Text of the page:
From the opposite direction, let me point out how hard most human societies, religions and philosophies have worked, to CURB gluttony and aggression. Several letters to this list, including Mauro's, speak of a wish and hope that we will get better. Indeed, the environmental movement and also movements for tolerance reflect this very common desire.

The interesting thing is that our bad traits - gluttony and intolerance - appear to be rooted in biology, while our desire to overcome these things may be much narrower in origin, based upon our heritage as gregarious primates who happen also to have organic mechanisms for satiability and empathy that seem well above average, for Earth species.

Imagine an intelligent life form descended from tigers, would it even have a word for tolerance? Or would one descended from wolves have a word for satiability?

Let me tell you one of my top ten explanations for the Great Silence. It is that most ETICS can NEVER control urges that we humans have already PARTLY controlled! It may be that we are far more tolerant, even-tempered, satiable and reflective and forward looking than average. I tell you, there is some evidence for this.

Moreover, our guilt-trips... criticizing ourselves for not being tolerant and far-seeing enough, may actually help to prove my point.

Yes, this is contrarian to an extreme. But I think it bears pondering.

Anonymous said...

Tsk, tsk, Dave. Come out and admit it . . . you're afraid of Kzinti! :-)

I can imagine a civilization of wolf people pondering how awful a civilization of primates would be:

"Cripes, they'd communicate by beating their chests and hurling shit at each other. Do we really want the likes of them tracking us down?"

* * *

Interesting, Rob. I hadn't heard that reason for rejecting extending the Interstate MAX. I could picture it, though.

Portland's immediate transit problem: Bridges.

Anonymous said...

On the SETI note, I suppose it's entirely possible that other civilizations might just find us too scary to bother with.
We are, as David pointed out, a gregarious bunch, but other species might not be.
The argument that "a species advanced enough to travel all that way has nothing to fear" might come up, but it's not necessarily a good one.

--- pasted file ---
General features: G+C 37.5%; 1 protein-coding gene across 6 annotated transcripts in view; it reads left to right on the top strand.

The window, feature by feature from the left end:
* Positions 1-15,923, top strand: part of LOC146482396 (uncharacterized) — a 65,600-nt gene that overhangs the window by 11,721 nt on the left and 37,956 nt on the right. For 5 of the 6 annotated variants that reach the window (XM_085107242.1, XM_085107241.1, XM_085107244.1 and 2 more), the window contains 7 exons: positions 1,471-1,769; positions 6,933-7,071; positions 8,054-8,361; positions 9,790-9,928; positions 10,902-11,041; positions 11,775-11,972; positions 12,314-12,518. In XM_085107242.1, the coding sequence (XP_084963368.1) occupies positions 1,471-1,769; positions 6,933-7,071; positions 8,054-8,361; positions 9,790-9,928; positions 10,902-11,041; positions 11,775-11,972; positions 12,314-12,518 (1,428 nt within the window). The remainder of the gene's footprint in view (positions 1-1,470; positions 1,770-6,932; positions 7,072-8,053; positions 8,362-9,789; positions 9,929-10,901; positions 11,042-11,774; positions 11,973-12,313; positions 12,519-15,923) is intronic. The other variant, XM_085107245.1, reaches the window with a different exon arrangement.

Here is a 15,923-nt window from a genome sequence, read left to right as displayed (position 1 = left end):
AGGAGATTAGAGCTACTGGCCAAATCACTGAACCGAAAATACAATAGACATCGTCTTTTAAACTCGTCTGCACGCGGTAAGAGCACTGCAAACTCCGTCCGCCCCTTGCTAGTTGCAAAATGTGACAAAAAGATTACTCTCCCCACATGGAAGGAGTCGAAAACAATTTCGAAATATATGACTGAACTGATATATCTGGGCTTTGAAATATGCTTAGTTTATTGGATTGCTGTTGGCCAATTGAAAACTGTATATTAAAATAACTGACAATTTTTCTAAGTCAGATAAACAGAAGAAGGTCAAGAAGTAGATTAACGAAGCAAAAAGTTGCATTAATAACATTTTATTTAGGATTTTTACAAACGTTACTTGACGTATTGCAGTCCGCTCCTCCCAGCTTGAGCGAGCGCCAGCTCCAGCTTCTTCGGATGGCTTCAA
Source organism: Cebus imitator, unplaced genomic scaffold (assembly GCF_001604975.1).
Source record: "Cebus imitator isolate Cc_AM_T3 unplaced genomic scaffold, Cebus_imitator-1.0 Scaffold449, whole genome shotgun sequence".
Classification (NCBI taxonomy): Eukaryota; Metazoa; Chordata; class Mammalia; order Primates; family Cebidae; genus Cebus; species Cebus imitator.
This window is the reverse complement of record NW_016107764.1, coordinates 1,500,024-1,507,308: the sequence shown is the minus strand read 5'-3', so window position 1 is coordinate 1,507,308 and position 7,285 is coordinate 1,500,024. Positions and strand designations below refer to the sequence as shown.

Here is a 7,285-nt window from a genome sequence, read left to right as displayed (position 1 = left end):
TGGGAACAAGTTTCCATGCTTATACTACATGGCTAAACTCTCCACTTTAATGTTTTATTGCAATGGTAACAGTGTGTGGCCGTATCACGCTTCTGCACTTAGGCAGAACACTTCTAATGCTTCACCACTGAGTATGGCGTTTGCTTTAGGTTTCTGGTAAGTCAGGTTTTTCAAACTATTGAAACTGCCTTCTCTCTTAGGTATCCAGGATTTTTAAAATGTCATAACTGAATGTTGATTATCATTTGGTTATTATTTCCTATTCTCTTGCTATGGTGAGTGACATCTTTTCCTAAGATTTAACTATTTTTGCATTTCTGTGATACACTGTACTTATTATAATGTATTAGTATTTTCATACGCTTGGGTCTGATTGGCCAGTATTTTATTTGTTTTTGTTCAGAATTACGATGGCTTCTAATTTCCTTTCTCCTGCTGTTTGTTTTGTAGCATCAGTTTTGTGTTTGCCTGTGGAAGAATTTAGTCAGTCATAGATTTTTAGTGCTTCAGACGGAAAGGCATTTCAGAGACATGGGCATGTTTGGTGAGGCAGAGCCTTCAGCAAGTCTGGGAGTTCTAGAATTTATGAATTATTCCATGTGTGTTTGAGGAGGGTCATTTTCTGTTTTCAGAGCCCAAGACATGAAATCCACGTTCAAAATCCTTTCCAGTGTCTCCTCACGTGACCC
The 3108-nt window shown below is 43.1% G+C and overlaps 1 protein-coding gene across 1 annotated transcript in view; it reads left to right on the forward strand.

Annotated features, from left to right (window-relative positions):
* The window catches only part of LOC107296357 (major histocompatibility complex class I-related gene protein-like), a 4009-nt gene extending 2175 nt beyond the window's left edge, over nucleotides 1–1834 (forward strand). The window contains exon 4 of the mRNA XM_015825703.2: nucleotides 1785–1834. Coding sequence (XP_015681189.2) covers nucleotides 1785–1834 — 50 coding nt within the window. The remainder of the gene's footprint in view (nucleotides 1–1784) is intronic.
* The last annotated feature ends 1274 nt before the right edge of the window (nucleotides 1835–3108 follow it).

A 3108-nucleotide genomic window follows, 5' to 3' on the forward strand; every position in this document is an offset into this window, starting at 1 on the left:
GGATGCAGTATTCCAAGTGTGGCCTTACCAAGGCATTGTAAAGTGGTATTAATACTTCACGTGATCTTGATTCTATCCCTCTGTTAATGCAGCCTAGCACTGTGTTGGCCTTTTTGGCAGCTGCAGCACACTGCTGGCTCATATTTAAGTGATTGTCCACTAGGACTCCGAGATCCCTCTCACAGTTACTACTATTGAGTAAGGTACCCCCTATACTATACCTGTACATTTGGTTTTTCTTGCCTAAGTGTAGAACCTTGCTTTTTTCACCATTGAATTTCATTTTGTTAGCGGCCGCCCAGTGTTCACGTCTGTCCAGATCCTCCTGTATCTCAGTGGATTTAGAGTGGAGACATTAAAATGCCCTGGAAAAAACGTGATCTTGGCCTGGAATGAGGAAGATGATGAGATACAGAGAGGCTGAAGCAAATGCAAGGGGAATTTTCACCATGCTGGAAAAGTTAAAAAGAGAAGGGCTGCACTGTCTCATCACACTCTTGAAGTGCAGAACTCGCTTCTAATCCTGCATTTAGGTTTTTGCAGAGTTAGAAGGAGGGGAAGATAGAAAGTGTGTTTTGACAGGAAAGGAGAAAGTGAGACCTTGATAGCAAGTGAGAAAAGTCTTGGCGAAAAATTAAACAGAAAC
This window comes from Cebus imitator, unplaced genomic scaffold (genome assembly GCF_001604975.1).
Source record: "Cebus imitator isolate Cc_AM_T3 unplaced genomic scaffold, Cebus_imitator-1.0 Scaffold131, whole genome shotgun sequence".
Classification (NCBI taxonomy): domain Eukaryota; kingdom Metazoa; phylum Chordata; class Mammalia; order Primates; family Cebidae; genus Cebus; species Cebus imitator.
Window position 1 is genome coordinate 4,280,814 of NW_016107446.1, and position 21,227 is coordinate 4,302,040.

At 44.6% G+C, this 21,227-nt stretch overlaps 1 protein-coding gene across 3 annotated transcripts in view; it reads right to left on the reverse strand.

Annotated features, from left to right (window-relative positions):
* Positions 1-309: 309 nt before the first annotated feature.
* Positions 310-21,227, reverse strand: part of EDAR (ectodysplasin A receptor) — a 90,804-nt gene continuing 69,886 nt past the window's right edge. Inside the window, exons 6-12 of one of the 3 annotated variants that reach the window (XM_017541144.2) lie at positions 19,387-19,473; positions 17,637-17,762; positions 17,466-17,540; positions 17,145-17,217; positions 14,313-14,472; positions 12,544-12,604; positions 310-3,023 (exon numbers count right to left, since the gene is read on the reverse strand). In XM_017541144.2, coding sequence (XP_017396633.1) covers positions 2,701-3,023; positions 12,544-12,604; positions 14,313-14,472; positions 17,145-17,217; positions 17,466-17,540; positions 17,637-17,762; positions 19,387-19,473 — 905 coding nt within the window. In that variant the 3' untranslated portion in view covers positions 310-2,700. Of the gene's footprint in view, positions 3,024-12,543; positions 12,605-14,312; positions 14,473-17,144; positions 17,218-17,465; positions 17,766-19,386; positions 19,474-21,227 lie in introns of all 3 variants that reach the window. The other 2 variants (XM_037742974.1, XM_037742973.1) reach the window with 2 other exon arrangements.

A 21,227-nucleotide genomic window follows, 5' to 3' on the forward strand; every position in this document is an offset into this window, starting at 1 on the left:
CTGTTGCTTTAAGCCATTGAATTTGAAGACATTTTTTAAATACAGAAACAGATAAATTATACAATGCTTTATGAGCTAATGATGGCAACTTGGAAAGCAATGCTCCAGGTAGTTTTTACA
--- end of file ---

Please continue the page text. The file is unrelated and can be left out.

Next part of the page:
After all, I'm from a species more advanced that a crocodile, but I'm not going to wade out in the middle of the river and start poking them with sticks. And bringing an assault rifle wouldn't make me feel better about the idea, either.
Of course they might not even be interested in talking to us. It's hard to tell because aliens would, by definition, be pretty damn alien.

On the side of politics and ostriches, I work as a reporter in one of the few Republican-dominated regions in New Jersey, and just saw a classic example of the more competent, less corrupt and apparently more electable candidate losing just because he came from the wrong party. It's sad to see, especially since it's a place you can still find any number of old-school conservatives and relative moderates.

Anonymous said...

Joking aside, I'm more on the "keep quiet" side of the argument then the "Go on, holler!" side.

I don't think there's anyone out there, but if there is, and they're dangerous, it won't be because of the emotional characteristics of the critters they evolved from. It'll because they've gone through the skylight, and become post-whatevers, with possibly quite callous attitudes toward biological life.

There are fictional precedents. Greg Bear's Jarts, who scrub worlds clean but conscientiously upload the minds of their sapient victims. The "pervert" races of Olaf Stapledon's future history, who are advanced and utopian but try to force their own path toward perfection on others.

Anonymous said...

(Zorgon again. Merry christmas!)

Lots of folks have found themselves puzzled by the Demo congress' failure to do much of anything about the Repub depredations post-2006 election, and by the Repubs' even more baffling party loyalty even when it damages their own political self-interest. It's certainly a weird phenomenon to watch Repubs racing one another to see who can sprint off the cliff with the drunk-driving C student in the White House fastest of all. After all, with a president who has the lowest popularity rating in poll history, you'd think at least a few Repubs would try to distance themselves from him, wouldn't you?

Some excellent articles that make a stab at explaining this bizarre situation here and here.

Anonymous said...

Arnie, the Austrian Immigrant who largely rose to power by lying about the economic influence of a small ethnic minority, and blaming them for an economic downturn?

That's the guy that's going to come up with a "sane answer" to the Injun problem?

We've got these things called treaties, which, suprisingly, we're supposed to honor. These aren't treaties made between First Nations and the various States (which are prohibited from making treaties with Foreign Powers), but between First Nations and the Republic.

People of any ethnicity can open casinos in any State which allows them, but Reservations are governed by Tribal and Federal law, and States have absolutely no jurisdiction over them.

None. Got it?

Sovereign Nations.

Sinking in yet?

That these duel citizens receive benefits; tribal scholarships, or Casino revenue, or land-lease revenue; that people who are not duel citizens do not receive is no more under a States control than if a duel American-British Citizen receives a pension from the UK.

To what extent these First Nations share revenue with one another is no more under the control of a State than to what extent Sweden sends economic aid to Zimbabwe.

Whether or not American citizens elect to go throw their money away in Casinos on Soveriegn First Nation territory is no more a States business than if Americans elect to go throw their money away in Nevadas Casinos.